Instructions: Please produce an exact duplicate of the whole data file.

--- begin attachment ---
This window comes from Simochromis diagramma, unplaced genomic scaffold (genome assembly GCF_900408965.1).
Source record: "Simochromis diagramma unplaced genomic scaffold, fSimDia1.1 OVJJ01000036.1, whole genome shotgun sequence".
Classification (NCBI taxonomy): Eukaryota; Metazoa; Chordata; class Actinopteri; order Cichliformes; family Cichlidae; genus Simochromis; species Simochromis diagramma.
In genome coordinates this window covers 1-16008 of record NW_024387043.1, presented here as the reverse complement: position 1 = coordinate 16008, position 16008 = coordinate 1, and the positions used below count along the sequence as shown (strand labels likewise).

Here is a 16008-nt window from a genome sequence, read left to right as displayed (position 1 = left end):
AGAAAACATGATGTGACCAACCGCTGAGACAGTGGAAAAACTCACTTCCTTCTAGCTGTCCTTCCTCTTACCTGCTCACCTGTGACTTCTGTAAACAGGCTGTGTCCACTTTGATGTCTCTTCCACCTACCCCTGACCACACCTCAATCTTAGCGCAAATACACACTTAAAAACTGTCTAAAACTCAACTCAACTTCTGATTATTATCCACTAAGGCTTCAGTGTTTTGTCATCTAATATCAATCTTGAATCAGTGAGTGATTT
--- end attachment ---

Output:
This window comes from Simochromis diagramma, unplaced genomic scaffold (genome assembly GCF_900408965.1).
Source record: "Simochromis diagramma unplaced genomic scaffold, fSimDia1.1 OVJJ01000036.1, whole genome shotgun sequence".
Classification (NCBI taxonomy): Eukaryota; Metazoa; Chordata; class Actinopteri; order Cichliformes; family Cichlidae; genus Simochromis; species Simochromis diagramma.
In genome coordinates this window covers 1-16008 of record NW_024387043.1, presented here as the reverse complement: position 1 = coordinate 16008, position 16008 = coordinate 1, and the positions used below count along the sequence as shown (strand labels likewise).

Here is a 16008-nt window from a genome sequence, read left to right as displayed (position 1 = left end):
AGAAAACATGATGTGACCAACCGCTGAGACAGTGGAAAAACTCACTTCCTTCTAGCTGTCCTTCCTCTTACCTGCTCACCTGTGACTTCTGTAAACAGGCTGTGTCCACTTTGATGTCTCTTCCACCTACCCCTGACCACACCTCAATCTTAGCGCAAATACACACTTAAAAACTGTCTAAAACTCAACTCAACTTCTGATTATTATCCACTAAGGCTTCAGTGTTTTGTCATCTAATATCAATCTTGAATCAGTGAGTGATTT